Phones Still Aren’t Quite Right for People With Disabilities

February 18th, 2019
Posted by John Toon-Georgia Tech

Mobile phones are increasingly more accessible for people with disabilities, but there are still some significant gaps in service, according to a new study.

Researchers compared 2017 model year phones capable of receiving Wireless Emergency Alert notifications a category that includes most top-tier phones to 2015 versions and found improved accessibility across 10 of 13 features.

However, phones offered through the federally subsidized Lifeline program for low-income people fell short in nearly every category when compared to phones offered through traditional wireless plans.

Copy Machines Being Upgraded for Accessibility

The University of Tennessee, Knoxville
Feb. 15, 2019

Copy machines capable of producing documents accessible to those with low vision or other sight impairment will soon be in place at 11 locations across campus. It’s the start of a campaign to ensure these machines are readily available for the campus community.

When scanning a document, most copy machines produce a PDF image that’s undecipherable to screen-reading technologies. The new functionality allows copiers to scan a document to create a PDF file that can be read by these technologies using optical character recognition, or OCR.

Our Biased Web: Why Don’t We Care About Making The Web Accessible For All?

Kalev Leetaru
AI & Big Data I write about the broad intersection of data and society.

As society has increasingly awoken to the dangers of algorithmic bias in the machine learning and AI systems that underlie an ever-greater portion of our lives, it is notable that for all of the attention and funding being focused on AI bias, there has been in comparison a deafening silence on the topic of accessibility bias.

As the web rushes ever faster towards a multimedia-first existence, why is it that there is comparatively so little conversation about making this content accessible to those with differing physical abilities?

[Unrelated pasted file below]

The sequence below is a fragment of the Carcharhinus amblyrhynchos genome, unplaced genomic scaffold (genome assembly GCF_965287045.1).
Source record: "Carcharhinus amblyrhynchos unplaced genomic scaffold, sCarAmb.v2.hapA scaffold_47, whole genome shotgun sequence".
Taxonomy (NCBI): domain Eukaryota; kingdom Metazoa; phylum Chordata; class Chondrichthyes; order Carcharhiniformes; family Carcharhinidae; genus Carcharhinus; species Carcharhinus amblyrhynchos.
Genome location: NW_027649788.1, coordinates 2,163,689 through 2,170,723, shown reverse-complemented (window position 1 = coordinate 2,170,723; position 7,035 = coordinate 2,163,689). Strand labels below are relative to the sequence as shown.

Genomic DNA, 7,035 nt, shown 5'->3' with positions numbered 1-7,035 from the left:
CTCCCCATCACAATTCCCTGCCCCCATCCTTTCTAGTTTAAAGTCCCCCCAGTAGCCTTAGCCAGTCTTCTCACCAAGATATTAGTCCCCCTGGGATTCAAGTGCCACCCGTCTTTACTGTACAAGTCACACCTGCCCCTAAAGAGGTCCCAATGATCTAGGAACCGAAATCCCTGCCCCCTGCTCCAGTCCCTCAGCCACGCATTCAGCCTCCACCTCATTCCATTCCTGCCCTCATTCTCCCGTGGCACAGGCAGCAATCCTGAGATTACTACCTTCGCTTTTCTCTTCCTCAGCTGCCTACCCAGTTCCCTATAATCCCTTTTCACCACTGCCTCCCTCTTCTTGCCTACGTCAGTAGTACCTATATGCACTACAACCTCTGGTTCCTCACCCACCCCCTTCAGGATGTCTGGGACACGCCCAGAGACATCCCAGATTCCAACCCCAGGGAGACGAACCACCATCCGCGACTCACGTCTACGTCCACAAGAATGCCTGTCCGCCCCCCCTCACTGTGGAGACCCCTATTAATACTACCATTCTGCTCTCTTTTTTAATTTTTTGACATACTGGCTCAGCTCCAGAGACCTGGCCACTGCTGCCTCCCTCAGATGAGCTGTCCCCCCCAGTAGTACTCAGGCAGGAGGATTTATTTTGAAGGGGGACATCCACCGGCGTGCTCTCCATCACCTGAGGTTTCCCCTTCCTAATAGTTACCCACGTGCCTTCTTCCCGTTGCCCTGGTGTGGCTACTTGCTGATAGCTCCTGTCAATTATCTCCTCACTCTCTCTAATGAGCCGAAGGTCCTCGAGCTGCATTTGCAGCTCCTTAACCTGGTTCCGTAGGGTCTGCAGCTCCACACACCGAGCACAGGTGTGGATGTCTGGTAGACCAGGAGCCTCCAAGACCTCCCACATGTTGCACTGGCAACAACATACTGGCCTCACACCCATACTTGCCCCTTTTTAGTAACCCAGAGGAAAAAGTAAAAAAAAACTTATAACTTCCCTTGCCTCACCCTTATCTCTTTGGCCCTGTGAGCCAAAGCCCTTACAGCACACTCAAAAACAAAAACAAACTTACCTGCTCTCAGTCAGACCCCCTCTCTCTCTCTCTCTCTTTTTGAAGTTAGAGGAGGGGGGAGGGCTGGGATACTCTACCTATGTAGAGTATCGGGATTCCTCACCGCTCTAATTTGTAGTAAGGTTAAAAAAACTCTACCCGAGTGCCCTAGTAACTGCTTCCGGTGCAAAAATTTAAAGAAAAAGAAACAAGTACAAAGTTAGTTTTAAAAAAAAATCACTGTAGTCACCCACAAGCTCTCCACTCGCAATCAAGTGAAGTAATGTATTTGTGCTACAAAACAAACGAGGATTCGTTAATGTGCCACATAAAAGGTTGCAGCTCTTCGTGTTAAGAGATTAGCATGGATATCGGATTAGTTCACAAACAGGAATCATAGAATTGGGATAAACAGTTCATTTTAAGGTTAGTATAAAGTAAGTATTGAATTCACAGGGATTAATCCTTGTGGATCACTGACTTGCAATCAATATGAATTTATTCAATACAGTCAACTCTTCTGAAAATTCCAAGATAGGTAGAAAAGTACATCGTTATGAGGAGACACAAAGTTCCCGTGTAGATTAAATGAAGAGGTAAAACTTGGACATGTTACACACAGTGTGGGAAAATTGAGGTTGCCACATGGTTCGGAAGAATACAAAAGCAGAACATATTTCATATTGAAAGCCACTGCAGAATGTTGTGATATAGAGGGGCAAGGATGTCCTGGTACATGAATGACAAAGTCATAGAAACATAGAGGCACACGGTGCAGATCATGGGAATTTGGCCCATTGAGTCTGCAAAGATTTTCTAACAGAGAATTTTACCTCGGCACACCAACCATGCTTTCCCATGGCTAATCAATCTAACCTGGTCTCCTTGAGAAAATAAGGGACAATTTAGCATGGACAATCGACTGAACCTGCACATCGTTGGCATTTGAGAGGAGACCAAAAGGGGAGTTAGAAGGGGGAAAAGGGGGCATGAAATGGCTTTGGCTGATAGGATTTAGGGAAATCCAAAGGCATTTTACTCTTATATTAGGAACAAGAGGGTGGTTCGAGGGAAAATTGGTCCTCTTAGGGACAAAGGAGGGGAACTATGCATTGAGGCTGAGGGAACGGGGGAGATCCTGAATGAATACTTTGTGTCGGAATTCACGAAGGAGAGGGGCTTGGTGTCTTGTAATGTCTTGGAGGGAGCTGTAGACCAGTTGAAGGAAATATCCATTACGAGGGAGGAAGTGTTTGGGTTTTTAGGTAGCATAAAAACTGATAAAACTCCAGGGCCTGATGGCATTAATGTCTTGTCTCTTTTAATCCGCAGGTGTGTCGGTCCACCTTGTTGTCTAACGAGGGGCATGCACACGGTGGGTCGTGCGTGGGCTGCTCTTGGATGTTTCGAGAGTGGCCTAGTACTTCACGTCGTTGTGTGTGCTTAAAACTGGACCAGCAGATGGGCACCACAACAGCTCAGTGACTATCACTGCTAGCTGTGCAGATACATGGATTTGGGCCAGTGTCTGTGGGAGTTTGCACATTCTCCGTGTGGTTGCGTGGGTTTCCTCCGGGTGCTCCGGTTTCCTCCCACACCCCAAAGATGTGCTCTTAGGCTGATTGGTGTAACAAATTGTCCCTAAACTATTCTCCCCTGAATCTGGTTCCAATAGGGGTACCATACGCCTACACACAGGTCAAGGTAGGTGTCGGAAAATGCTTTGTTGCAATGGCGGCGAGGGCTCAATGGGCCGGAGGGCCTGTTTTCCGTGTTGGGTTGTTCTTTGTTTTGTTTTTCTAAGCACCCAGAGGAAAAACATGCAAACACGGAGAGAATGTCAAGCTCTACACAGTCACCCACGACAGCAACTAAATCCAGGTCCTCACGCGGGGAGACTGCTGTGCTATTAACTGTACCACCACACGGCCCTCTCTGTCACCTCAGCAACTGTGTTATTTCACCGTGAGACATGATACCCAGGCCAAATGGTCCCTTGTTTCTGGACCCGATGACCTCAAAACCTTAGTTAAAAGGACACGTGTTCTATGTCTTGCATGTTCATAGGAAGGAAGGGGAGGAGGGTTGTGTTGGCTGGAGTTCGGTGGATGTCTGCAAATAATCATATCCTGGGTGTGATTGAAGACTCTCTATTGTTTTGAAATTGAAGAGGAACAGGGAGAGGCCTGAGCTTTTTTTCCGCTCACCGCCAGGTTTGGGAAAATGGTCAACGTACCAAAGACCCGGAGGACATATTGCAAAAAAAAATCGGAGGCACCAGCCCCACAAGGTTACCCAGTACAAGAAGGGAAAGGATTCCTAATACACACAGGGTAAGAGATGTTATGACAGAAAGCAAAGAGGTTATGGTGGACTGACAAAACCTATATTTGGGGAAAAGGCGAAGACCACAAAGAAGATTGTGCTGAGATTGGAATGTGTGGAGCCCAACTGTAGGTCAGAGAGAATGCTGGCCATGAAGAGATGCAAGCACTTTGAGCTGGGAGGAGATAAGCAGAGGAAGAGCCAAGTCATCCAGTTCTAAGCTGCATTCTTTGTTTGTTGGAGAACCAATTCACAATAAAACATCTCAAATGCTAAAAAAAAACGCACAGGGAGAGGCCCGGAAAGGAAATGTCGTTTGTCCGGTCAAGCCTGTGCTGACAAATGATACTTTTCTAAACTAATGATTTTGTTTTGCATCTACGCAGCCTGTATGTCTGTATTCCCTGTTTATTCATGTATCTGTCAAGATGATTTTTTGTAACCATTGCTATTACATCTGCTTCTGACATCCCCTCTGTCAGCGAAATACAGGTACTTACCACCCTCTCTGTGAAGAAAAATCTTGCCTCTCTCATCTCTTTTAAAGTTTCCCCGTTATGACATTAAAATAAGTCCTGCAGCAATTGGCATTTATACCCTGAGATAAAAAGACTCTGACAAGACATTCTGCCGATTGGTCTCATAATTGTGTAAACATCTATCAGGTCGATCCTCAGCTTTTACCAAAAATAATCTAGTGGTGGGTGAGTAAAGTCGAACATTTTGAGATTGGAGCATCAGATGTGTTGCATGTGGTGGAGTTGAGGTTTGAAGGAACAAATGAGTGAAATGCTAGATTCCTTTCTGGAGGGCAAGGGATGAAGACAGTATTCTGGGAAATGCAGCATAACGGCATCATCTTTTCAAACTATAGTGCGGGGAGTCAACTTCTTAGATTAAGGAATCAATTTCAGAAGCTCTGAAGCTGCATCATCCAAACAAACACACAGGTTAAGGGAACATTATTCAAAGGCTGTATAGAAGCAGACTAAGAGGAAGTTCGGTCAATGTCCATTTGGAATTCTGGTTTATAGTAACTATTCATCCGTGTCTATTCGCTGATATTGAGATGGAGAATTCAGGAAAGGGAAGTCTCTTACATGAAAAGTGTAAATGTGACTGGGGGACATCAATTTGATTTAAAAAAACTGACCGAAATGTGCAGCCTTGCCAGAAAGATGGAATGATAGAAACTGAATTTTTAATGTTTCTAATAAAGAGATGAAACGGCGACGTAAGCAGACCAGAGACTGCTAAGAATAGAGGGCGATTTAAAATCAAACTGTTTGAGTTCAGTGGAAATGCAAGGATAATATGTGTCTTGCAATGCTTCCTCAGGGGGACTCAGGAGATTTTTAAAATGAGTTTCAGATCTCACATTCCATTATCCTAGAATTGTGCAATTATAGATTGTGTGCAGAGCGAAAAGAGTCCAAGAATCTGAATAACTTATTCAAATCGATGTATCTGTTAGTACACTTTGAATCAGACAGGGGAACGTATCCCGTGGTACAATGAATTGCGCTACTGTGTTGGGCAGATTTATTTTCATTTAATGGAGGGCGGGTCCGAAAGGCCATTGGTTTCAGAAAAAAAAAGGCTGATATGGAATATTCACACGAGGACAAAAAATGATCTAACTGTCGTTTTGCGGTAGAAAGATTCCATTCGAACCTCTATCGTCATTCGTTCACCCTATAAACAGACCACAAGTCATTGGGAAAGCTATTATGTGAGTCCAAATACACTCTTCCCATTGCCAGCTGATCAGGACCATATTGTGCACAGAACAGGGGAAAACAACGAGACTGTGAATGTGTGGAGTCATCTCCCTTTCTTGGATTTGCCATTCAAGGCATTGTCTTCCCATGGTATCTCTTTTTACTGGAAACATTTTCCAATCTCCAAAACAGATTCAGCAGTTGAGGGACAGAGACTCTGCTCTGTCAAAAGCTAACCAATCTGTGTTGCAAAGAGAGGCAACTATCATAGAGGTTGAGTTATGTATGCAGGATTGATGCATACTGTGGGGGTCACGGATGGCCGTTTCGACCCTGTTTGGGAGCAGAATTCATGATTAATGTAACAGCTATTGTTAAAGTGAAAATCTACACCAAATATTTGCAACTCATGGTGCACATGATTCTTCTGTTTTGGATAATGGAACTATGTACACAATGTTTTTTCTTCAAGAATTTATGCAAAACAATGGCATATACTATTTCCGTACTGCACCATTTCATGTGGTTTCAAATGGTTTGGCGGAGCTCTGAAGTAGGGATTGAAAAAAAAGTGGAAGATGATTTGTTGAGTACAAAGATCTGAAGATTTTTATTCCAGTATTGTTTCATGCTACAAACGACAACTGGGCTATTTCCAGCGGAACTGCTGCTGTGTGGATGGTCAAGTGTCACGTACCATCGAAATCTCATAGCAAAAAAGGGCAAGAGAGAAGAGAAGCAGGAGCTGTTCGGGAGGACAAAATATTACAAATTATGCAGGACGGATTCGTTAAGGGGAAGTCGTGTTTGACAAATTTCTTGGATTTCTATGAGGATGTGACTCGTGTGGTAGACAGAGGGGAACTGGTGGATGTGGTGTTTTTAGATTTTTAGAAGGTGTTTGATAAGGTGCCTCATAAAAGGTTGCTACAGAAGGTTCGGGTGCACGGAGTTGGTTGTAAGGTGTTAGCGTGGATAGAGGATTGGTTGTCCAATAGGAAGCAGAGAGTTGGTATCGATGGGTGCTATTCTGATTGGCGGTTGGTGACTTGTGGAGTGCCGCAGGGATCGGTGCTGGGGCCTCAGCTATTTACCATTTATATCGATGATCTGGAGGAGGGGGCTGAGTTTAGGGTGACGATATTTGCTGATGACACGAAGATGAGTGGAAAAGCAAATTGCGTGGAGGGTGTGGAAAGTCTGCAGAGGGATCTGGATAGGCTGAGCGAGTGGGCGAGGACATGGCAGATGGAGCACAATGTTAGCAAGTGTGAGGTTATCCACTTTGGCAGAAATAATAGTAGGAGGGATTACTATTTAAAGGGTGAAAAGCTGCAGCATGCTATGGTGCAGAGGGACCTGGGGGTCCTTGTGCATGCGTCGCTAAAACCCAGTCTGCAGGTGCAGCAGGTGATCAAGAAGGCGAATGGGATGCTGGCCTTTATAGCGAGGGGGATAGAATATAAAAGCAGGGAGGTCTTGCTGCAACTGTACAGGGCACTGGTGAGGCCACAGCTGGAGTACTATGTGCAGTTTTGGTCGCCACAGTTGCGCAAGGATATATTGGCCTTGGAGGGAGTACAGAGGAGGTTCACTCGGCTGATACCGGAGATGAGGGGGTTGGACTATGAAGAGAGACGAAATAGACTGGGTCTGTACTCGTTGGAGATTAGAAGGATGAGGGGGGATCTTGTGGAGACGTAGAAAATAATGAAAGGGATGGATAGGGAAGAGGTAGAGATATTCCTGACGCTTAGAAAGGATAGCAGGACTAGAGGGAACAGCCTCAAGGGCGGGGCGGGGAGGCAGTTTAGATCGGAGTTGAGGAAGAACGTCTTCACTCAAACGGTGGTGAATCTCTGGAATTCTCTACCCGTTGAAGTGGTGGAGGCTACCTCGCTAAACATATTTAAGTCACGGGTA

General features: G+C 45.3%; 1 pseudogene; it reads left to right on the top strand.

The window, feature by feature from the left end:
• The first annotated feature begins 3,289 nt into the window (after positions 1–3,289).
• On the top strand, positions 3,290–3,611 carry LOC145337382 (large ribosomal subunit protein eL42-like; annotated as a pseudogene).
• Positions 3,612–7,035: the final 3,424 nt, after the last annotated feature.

Siri on the ReSound Linx Quattro Smart Hearing Aid a First for AI voice Control

Next stop: integrating with Google Assistant.
Jessica Dolcourt
January 9, 2019

“Hey Siri, stream iTunes through my hearing aid.” That’s just one of many things you can do with the ReSound Linx Quattro, the first smart hearing aid to use AI to pair with Apple’s Siri assistant.

Smart hearing aids are part of a burgeoning field of gadgets set to transform the health care industry. For the Linx Quattro, that means drawing people with hearing impairment further into their digital world.

The Linx Quattro uses AI to learn your preferences and settings over time, and to proactively make adjustments to various sound profiles. You’ll be able to ask Siri to change profiles with voice commands (e.g. turn up the volume in my left ear).

Compass Slapped With Lawsuit Over Website Access for the Blind

Discrimination lawsuit highlights legal risk for brokerages that don’t comply with Americans with Disabilities Act by Teke Wiggin Staff Writer
Dec 28

Compass is being sued for allegedly failing to make its website fully accessible to blind people, raising the specter that real estate brokerages remain exposed to a legal risk about which the National Association of Realtors had previously warned members.

The suit, which is seeking class-action status and was filed on Dec. 12 in a New York district court, accuses Compass of violating the Americans with Disabilities Act (ADA) for “its failure to design, construct, maintain, and operate its website to be fully accessible to and independently usable by Plaintiff and other blind or visually-impaired people.”

CRTC Mandates Standards for TTY, IP Relay Accessibility Messaging Services

Individuals who are deaf, hard-of-hearing or deafblind will soon have access to faster, better message relay services By Sameer Chhabra
Dec 14, 2018

Canada’s telecommunications watchdog has issued a decision mandating standards for message relay services.

According to the Canadian Radio-television and Telecommunications Commission’s (CRTC) December 14th, 2018 decision, groups that provide text-based message relay services (MRS) like teletypewriter relay (TTY) and internet protocol relay (IP relay) will be required to implement quality of service standards, as well as a standard for call answer time and typing speed.

As per the CRTC’s latest telecom decision, 80 percent of all calls each months will need to be responded to by a live MRS operator within 20 seconds.

Instagram Improving Accessibility for Users with Visual Impairments

New features include “alternative text” to provide descriptions for pics. by Gordon Gottsegen
November 28, 2018